- Commodity trader reports full-year profits on March 1
- Stock up 42% this year as company pares $30 billion debt load
Glencore Plc’s billionaire chief executive officer, Ivan Glasenberg, is having to trade his way out of a hole.
With profits from his mining division evaporating, the debt-laden commodity company’s reliance on trading jumped to an unprecedented 76 percent of earnings in the first half of last year. Ongoing losses in mining mean that percentage is likely to increase when Glencore reports results next week.
Investors will be hoping Glasenberg’s 30 years of commodity-trading expertise will pay off as the company wrestles down its $30 billion debt load. While the 42 percent rebound in the stock so far this year indicates a debt-reduction plan announced in September is on track, the challenges presented by the rout in raw materials and China’s slowing growth are far from over.
“The industrial assets are going to struggle to a degree in terms of generating super-revenue in a low commodity-price environment,” Clive Burstow, who helps manage $35.2 billion at Baring Asset Management Ltd. in London, said by phone.
“But that’s where the trading business, if it delivers what they’ve always said it can deliver, which is that differentiator, then it becomes more interesting,” according to Burstow, who said he recently bought back into Glencore after last year’s 70 percent share-price slump.
A spokesman for the company declined to comment.
The 2015 stock selloff prompted Glasenberg to enact a program to maintain the investment-grade credit rating, trimming its borrowings from $30 billion to $18 billion by the end of this year. He has already scrapped the dividend, sold $2.5 billion of new shares and is selling assets including a stake in its agricultural division.
“They are doing exactly what they need to be doing,” David Herro, chief investment officer of Chicago-based Harris Associates LP, said in a phone interview. Harris is now the second-biggest shareholder after moving to an 8.5 percent holding in recent weeks, overtaking Glasenberg’s 8.4 percent position.
Glencore’s trading arm, based in the sleepy Swiss village of Baar, sets it apart from many of its peers, which rely almost entirely on the extraction of minerals and energy. Its trading unit is the world’s largest and most diverse, handling over 90 commodities including wheat, copper, sugar, oil and coal. Its roots trace back to the eponymous Marc Rich & Co. set up by the former U.S. fugitive in the 1970s.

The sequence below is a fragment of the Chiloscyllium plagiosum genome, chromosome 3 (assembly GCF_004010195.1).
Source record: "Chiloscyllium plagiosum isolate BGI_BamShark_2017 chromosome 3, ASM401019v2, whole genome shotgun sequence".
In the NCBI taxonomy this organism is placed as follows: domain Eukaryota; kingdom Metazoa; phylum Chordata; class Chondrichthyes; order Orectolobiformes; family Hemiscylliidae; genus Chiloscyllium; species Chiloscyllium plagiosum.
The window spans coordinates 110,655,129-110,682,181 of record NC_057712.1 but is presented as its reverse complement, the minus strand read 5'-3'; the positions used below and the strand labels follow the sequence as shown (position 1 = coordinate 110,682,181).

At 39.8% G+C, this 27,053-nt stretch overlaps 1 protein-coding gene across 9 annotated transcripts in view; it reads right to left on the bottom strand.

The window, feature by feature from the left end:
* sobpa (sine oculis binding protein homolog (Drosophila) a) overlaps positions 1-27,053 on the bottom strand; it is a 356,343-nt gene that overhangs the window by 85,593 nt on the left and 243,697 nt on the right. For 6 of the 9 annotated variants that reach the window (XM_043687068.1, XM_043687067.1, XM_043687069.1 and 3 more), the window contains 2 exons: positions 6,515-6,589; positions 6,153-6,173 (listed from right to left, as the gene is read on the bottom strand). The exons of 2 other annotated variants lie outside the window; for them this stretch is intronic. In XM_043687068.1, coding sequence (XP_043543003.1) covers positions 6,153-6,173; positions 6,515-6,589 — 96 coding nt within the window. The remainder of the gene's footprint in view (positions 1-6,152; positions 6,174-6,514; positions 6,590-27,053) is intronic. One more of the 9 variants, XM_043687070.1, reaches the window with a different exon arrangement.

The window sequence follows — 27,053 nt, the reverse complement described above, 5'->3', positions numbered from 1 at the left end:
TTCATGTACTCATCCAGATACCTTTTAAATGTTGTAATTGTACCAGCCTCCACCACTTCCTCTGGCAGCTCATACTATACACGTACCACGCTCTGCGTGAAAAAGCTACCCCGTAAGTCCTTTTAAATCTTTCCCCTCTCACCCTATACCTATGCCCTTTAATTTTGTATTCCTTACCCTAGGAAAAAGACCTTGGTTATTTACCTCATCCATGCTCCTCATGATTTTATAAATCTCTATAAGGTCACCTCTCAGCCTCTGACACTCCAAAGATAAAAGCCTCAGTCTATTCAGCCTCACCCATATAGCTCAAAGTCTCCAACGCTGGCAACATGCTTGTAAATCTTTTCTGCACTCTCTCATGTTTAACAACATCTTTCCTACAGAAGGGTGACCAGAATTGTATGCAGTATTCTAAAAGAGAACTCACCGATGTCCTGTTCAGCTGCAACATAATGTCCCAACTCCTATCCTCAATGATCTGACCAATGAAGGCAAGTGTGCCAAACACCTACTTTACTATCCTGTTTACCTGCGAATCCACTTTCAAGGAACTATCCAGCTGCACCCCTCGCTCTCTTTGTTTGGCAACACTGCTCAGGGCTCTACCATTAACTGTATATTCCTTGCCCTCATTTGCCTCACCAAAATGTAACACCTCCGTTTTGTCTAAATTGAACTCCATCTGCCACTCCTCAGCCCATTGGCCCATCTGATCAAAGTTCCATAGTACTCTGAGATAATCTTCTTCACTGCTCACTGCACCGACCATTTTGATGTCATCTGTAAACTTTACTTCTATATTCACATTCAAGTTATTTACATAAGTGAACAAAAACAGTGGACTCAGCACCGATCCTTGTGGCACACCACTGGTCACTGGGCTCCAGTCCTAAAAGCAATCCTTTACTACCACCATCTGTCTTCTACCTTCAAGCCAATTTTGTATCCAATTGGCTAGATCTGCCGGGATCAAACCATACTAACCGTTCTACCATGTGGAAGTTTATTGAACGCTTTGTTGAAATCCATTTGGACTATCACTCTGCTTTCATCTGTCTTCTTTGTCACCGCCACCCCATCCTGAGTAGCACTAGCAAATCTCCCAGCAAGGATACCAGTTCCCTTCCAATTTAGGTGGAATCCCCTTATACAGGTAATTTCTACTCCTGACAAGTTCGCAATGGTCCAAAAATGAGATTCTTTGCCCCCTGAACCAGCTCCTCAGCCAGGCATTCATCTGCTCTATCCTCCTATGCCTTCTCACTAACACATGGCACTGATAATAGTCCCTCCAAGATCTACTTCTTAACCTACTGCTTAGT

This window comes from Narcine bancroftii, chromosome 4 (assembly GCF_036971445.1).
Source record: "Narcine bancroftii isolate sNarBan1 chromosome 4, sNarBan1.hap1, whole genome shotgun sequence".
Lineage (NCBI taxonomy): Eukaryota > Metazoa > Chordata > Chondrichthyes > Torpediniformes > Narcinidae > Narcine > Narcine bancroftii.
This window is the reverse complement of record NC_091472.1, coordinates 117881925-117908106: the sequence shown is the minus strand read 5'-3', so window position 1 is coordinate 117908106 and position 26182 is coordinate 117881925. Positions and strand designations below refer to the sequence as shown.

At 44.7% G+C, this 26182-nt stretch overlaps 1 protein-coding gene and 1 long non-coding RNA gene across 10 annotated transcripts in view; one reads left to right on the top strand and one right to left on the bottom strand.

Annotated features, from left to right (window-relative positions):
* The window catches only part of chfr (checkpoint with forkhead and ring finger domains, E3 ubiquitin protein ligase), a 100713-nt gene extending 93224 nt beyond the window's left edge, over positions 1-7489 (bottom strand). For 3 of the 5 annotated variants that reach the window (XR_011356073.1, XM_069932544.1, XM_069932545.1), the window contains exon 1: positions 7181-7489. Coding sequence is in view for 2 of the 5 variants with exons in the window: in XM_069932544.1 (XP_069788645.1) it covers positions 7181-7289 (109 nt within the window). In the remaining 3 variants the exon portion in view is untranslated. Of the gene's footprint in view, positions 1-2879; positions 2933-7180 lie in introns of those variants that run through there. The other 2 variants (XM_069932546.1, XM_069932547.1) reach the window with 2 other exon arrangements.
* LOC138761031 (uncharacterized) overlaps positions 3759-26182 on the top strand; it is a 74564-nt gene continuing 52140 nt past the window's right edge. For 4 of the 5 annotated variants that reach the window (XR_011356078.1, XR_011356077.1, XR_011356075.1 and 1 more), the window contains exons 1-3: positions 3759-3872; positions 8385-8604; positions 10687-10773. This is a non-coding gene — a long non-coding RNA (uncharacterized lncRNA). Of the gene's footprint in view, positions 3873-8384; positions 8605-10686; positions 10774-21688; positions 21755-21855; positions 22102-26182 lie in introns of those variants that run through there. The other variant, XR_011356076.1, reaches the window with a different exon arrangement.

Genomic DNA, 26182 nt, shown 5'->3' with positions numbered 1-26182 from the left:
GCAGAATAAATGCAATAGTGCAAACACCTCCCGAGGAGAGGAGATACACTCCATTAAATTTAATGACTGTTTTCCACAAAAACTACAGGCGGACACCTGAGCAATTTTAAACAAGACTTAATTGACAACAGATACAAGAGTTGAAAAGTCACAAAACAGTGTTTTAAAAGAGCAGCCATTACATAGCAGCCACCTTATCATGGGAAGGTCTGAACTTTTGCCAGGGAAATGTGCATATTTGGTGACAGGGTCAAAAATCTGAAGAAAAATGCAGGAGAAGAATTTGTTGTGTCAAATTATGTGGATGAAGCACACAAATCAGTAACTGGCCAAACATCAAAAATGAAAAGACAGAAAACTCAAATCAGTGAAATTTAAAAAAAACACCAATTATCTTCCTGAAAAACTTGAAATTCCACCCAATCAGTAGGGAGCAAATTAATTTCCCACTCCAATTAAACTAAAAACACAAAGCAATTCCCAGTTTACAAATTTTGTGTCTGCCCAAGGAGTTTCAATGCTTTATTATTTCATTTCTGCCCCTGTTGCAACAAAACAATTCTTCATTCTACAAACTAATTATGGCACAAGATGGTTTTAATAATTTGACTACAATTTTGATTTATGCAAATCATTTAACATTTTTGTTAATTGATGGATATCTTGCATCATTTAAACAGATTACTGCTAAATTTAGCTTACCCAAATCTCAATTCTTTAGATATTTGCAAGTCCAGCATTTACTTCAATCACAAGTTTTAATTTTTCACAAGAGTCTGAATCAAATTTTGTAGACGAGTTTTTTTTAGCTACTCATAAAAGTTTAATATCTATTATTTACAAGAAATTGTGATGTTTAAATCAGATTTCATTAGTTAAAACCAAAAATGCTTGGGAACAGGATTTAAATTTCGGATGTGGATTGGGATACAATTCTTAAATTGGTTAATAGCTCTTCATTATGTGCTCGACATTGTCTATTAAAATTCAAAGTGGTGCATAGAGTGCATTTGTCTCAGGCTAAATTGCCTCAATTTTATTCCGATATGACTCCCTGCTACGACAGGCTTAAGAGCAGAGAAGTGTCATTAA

Glasenberg joined the firm on the coal desk in South Africa in the 80s and rose to become head of the division in 1991 after stints in Hong Kong, Shanghai and Australia. He was instrumental in a shift of strategy following a management buyout from Rich in 1994 that saw the Swiss company add more industrial assets to complement the trading arm. Its $29 billion all-share takeover of Xstrata Plc in 2013 added mines from Peru to New Caledonia.
“Marketing is what Glencore does best and the earnings stream is proven to be more resilient and far less cyclical than mining,” Credit Suisse Group AG analysts including Liam Fitzpatrick, who advise buying the stock, wrote in a Feb. 25 report.
Glencore has traditionally boasted its trading arm can make money whether commodity prices are high or low. But estimating profits from the trading division is notoriously difficult. It’s the only figure for which the company provides a forecast before the earnings announcement.
“It is a business that’s less transparent,” Marc Elliott, a mining analyst at Investec Plc in London who recommends selling the shares, said by phone. “In theory, the company should be predominantly industrial. Now trading is very much dominant, which is giving them protection.”
In December, Glencore provided a specific estimate of $2.5 billion of adjusted earnings before interest and tax from the division for the year, a number outside of its long-term stated range of $2.7 billion to $3.7 billion. Citigroup Inc. estimates $2.56 billion from the division for 2015, while the industrial unit is forecast to report an adjusted loss before interest and tax of $124 million.
“Even with these weak commodity prices, the marketing hasn’t been too bad this year,” Glasenberg told investors and analysts at the time. “We’re having a very good year in oil trading even though oil prices are low. It just depends upon refining margins, arbitrage opportunities that are out there. So it’s not only dependent upon commodity prices.”
Last year was one of the best years of all time for trading oil and gas, BP Plc Chief Financial Officer Brian Gilvary said this month. In contrast, business has been tough for most metals traders. Demand from China weakened and the Asian nation has flooded the world with aluminum.
Noble Group, Asia’s largest commodity trader, this week reported its first annual loss in almost two decades with its mining and metals division swinging to a loss of $229 million from profit of $282 million in 2014.
In December, Glencore signaled trading conditions would continue to be difficult in 2016 as it lowered its forecast for the second consecutive year to $2.4 billion to $2.7 billion. That makes the task of reducing costs and selling more assets all the more important for Glasenberg as he works to trim debt even further.
“Investors have bought into the positive news flow that’s coming out of Glencore,” Baring’s Burstow said. “It now becomes about the next step of the message. There needs to be a clear message at the results about their view of how they will run this business in a low, but stable commodity price environment.”
Glencore is scheduled to report 2015 results on March 1. Adjusted net income will fall 72 percent to $1.2 billion, according to the average estimate of 16 analysts surveyed by Bloomberg.
Peter Grauer, the chairman of Bloomberg LP, is a senior independent non-executive director at Glencore.